Just two years ago, the Gulf oil economies were issuing record debt to cope with the massive oil market downturn caused by the pandemic lockdowns. Now, the region is thriving with oil above $100 per barrel and is likely to remain there for the observable future.
Bloomberg reported this week that initial public offerings in the Middle East had enjoyed their best first-half ever this year, with total proceeds at $11.4 billion over the first five months of 2022. Petrochemical company Borouge, which is listed on the Abu Dhabi exchange, raised $2 billion.
It appears that while it may not be trendy in Western Europe or North America, the oil and gas industry is still quite attractive in the biggest producing region in the world.
“IPOs have held up very well in the GCC due to high interest from international and regional investors in recent offerings and in the upcoming [equity capital markets] pipeline,” Rudi Saadi, head of MENA equity capital markets at Citi, told Bloomberg.
“We’ve seen continuous net foreign inflows across all GCC exchanges, even during the recent selloff, a sign that foreign investors are buying this market despite the global volatility,” Saadi added.
Meanwhile, in Europe and North America, inflation fears remain substantial, energy prices remain higher than any government would like them to be, and stock markets are not doing so well.
In the Gulf, Dubai’s biggest utility - Dubai Electricity and Water Authority - raised $6.1 billion when it went public earlier this year, becoming the largest company on the Dubai exchange. The IPO was well oversubscribed, too, with investors placing orders worth $86 billion in total.
The World Bank has estimated that the Gulf economies could expand by 5.2 percent this year, in large part thanks to higher oil prices. The war in Ukraine is also helping to boost the Gulf economies’ GDPs.
“As major hydrocarbon exporters, GCC countries may also benefit from changes in the energy markets brought about by the war in Ukraine,” the World Bank said in a recent report. “These countries may see strong fiscal and external surpluses, which could help spur consumer confidence and investments.”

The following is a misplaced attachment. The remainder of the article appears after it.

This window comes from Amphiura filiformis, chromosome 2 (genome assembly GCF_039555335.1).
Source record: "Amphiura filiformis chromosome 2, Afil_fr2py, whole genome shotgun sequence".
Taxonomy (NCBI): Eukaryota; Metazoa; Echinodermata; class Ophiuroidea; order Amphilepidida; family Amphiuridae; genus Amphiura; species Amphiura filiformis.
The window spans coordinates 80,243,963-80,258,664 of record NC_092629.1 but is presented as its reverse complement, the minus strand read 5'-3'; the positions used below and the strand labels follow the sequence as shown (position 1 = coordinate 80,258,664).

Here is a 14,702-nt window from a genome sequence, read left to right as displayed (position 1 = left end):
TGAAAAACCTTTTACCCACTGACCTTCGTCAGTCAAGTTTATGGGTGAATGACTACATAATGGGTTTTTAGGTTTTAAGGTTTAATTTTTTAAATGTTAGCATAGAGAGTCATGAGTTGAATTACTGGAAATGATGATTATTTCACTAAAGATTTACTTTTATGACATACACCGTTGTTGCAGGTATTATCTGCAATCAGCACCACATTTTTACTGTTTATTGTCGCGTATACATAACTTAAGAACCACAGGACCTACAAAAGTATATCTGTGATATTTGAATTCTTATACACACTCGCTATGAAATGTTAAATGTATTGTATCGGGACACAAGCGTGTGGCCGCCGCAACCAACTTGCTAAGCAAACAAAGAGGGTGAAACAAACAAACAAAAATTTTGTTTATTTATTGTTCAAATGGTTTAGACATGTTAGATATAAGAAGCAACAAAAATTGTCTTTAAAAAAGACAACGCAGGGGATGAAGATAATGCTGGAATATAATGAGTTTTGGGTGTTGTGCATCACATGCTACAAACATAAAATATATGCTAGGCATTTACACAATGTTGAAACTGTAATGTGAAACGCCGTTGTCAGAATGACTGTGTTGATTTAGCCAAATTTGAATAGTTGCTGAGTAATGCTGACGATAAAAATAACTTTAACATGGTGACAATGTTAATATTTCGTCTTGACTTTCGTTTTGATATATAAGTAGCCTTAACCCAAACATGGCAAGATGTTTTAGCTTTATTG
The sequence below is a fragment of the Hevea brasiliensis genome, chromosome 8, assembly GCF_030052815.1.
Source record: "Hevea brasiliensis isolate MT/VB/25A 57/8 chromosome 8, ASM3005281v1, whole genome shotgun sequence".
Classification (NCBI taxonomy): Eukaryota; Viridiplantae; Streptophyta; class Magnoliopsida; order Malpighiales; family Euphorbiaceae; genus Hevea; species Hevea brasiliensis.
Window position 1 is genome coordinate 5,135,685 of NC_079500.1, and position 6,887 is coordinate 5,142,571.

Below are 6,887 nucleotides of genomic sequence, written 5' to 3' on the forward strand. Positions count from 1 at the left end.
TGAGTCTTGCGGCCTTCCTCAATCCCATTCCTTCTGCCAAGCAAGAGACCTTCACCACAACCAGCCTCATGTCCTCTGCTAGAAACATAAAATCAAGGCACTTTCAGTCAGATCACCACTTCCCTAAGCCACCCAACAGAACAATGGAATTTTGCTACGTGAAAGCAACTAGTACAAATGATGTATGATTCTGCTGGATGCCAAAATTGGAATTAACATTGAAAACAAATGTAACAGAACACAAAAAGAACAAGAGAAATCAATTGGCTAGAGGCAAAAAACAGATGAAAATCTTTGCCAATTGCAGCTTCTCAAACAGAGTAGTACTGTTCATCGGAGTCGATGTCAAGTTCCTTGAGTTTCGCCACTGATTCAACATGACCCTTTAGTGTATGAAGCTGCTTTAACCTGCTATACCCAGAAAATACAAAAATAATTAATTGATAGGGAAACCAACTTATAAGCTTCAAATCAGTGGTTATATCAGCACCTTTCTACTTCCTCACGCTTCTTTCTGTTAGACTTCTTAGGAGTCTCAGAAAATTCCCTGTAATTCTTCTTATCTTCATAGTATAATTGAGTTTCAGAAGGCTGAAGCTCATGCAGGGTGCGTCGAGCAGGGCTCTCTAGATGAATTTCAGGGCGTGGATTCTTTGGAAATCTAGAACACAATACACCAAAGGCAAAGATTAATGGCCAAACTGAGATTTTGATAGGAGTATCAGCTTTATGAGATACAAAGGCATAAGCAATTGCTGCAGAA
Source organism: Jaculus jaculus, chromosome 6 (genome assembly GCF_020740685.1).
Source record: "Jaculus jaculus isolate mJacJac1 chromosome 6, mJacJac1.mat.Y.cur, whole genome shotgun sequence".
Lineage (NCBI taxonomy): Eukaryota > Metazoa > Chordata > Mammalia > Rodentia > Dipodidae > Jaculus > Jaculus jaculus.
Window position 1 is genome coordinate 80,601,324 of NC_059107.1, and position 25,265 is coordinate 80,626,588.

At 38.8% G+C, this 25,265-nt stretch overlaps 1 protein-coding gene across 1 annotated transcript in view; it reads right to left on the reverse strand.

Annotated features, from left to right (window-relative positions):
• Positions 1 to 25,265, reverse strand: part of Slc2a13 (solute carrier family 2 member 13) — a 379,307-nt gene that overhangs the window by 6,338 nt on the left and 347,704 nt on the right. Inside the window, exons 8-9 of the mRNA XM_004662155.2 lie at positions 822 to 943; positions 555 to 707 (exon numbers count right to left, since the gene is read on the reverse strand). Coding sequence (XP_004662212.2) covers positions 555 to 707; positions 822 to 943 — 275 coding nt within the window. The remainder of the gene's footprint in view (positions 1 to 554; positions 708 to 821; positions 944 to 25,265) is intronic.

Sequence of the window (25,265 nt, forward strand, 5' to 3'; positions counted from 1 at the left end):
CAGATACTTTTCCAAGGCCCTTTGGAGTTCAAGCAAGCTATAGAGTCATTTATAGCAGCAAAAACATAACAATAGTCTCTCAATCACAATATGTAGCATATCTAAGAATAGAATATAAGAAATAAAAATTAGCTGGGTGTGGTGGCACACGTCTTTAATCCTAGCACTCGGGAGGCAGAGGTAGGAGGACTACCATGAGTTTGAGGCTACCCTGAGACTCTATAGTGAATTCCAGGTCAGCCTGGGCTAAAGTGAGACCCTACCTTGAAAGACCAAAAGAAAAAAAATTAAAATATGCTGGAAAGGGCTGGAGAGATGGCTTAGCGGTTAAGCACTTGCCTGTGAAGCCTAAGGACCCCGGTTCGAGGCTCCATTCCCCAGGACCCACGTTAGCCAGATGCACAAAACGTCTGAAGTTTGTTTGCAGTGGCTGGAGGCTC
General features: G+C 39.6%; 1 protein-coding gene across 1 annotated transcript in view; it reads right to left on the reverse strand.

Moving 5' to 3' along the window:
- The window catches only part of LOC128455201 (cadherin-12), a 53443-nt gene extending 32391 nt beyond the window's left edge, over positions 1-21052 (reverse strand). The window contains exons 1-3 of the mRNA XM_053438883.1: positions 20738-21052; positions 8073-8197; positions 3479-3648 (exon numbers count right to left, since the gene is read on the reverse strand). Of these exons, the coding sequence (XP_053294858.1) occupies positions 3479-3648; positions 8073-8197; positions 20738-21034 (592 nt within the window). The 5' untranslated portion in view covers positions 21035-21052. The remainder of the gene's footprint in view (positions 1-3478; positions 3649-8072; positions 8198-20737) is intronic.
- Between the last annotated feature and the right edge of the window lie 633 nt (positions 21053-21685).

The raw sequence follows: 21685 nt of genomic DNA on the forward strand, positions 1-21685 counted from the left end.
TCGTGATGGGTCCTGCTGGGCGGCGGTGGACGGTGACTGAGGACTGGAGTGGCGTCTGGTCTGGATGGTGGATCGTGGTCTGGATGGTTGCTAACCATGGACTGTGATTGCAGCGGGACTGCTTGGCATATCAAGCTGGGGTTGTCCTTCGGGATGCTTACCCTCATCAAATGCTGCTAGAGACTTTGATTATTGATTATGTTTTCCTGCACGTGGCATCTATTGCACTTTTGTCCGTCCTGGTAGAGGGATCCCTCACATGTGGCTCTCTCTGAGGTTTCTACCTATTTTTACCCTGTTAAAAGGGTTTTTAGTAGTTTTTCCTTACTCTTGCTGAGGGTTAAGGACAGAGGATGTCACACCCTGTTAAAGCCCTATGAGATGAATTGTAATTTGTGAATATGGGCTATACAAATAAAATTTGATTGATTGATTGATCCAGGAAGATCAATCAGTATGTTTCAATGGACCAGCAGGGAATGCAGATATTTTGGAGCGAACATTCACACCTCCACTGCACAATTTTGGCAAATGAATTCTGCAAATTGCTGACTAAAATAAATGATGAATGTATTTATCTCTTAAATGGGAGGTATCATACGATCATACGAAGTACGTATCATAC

The WB’s regional director for GCC noted that despite these positive developments for the Gulf economies, they need to commit to net zero and start reorienting their economies towards a less hydrocarbon-dependent model. According to him, if they fail to do so, they stand to lose oil revenues over the coming decades.
It seems, however, that the oil kingdoms are already diversifying. According to a report by Strategy & Middle East, a consultancy, the Gulf economies are expanding in the digital economy space and, with the right policies in place, they could see their combined GDP grow by $255 billion by 2030, with Saudi Arabia alone contributing $19 billion, Arab News reported this week.
“As the regional economy transitions to being led by digital disruptors, the digital economy could increase its contribution to regional GDP potentially by $30 billion over the next five years, from $169 billion to $204 billion,” Tarek El Zein, partner at Strategy & Middle East told Arab News.
The last two oil market downturns seem to have taught the Gulf states an important lesson in diversification. However, they also seem determined to do as much as they with their oil and gas reserves while there is still quite strong demand for them. And the demand is there, although OPEC just cut its oil demand estimate for this year by 200,000 bpd to 3.4 million bpd. Because even if demand weakens, supply will remain tight, and will likely keep prices above $100 for quite a while.
By Irina Slav for Oilprice.com
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